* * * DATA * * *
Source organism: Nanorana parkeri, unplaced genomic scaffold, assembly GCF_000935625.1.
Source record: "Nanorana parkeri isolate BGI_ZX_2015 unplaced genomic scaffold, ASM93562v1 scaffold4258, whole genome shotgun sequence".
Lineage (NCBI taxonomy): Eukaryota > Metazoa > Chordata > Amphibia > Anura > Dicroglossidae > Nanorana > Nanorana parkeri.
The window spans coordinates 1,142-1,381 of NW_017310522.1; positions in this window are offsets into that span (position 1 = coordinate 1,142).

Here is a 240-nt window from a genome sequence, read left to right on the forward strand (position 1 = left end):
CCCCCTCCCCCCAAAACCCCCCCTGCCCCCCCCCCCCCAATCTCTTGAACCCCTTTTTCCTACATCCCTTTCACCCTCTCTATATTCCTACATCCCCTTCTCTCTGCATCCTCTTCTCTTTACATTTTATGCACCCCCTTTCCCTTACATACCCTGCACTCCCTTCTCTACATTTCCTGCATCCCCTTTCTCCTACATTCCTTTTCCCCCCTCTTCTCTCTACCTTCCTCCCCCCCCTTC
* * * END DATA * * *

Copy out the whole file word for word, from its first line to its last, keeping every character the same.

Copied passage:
Source organism: Nanorana parkeri, unplaced genomic scaffold, assembly GCF_000935625.1.
Source record: "Nanorana parkeri isolate BGI_ZX_2015 unplaced genomic scaffold, ASM93562v1 scaffold4258, whole genome shotgun sequence".
Lineage (NCBI taxonomy): Eukaryota > Metazoa > Chordata > Amphibia > Anura > Dicroglossidae > Nanorana > Nanorana parkeri.
The window spans coordinates 1,142-1,381 of NW_017310522.1; positions in this window are offsets into that span (position 1 = coordinate 1,142).

Here is a 240-nt window from a genome sequence, read left to right on the forward strand (position 1 = left end):
CCCCCTCCCCCCAAAACCCCCCCTGCCCCCCCCCCCCCAATCTCTTGAACCCCTTTTTCCTACATCCCTTTCACCCTCTCTATATTCCTACATCCCCTTCTCTCTGCATCCTCTTCTCTTTACATTTTATGCACCCCCTTTCCCTTACATACCCTGCACTCCCTTCTCTACATTTCCTGCATCCCCTTTCTCCTACATTCCTTTTCCCCCCTCTTCTCTCTACCTTCCTCCCCCCCCTTC